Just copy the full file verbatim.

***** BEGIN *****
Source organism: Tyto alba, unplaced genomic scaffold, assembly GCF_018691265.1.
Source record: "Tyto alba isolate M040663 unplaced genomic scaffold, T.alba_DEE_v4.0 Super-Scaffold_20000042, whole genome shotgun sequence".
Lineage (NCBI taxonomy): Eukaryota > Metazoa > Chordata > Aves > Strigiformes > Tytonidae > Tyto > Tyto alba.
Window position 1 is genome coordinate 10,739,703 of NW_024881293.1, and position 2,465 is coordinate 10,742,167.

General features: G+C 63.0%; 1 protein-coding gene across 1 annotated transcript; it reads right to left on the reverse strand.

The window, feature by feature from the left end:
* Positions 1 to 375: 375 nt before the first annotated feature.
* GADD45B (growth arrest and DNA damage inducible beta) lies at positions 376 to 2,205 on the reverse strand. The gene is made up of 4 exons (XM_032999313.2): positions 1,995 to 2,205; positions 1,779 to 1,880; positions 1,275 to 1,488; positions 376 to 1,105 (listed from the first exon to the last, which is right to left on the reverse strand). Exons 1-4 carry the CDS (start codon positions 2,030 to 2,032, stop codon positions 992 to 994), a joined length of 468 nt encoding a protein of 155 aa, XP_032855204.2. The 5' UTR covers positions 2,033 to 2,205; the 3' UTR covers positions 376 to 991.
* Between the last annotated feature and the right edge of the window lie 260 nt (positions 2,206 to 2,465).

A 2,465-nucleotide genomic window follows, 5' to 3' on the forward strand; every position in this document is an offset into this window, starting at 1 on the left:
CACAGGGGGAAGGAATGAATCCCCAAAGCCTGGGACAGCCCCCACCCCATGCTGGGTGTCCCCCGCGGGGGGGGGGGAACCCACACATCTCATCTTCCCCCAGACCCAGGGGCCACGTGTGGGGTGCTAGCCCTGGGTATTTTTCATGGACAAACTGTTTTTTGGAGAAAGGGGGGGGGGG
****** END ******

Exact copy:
Source organism: Tyto alba, unplaced genomic scaffold, assembly GCF_018691265.1.
Source record: "Tyto alba isolate M040663 unplaced genomic scaffold, T.alba_DEE_v4.0 Super-Scaffold_20000042, whole genome shotgun sequence".
Lineage (NCBI taxonomy): Eukaryota > Metazoa > Chordata > Aves > Strigiformes > Tytonidae > Tyto > Tyto alba.
Window position 1 is genome coordinate 10,739,703 of NW_024881293.1, and position 2,465 is coordinate 10,742,167.

General features: G+C 63.0%; 1 protein-coding gene across 1 annotated transcript; it reads right to left on the reverse strand.

The window, feature by feature from the left end:
* Positions 1 to 375: 375 nt before the first annotated feature.
* GADD45B (growth arrest and DNA damage inducible beta) lies at positions 376 to 2,205 on the reverse strand. The gene is made up of 4 exons (XM_032999313.2): positions 1,995 to 2,205; positions 1,779 to 1,880; positions 1,275 to 1,488; positions 376 to 1,105 (listed from the first exon to the last, which is right to left on the reverse strand). Exons 1-4 carry the CDS (start codon positions 2,030 to 2,032, stop codon positions 992 to 994), a joined length of 468 nt encoding a protein of 155 aa, XP_032855204.2. The 5' UTR covers positions 2,033 to 2,205; the 3' UTR covers positions 376 to 991.
* Between the last annotated feature and the right edge of the window lie 260 nt (positions 2,206 to 2,465).

A 2,465-nucleotide genomic window follows, 5' to 3' on the forward strand; every position in this document is an offset into this window, starting at 1 on the left:
CACAGGGGGAAGGAATGAATCCCCAAAGCCTGGGACAGCCCCCACCCCATGCTGGGTGTCCCCCGCGGGGGGGGGGGAACCCACACATCTCATCTTCCCCCAGACCCAGGGGCCACGTGTGGGGTGCTAGCCCTGGGTATTTTTCATGGACAAACTGTTTTTTGGAGAAAGGGGGGGGGGG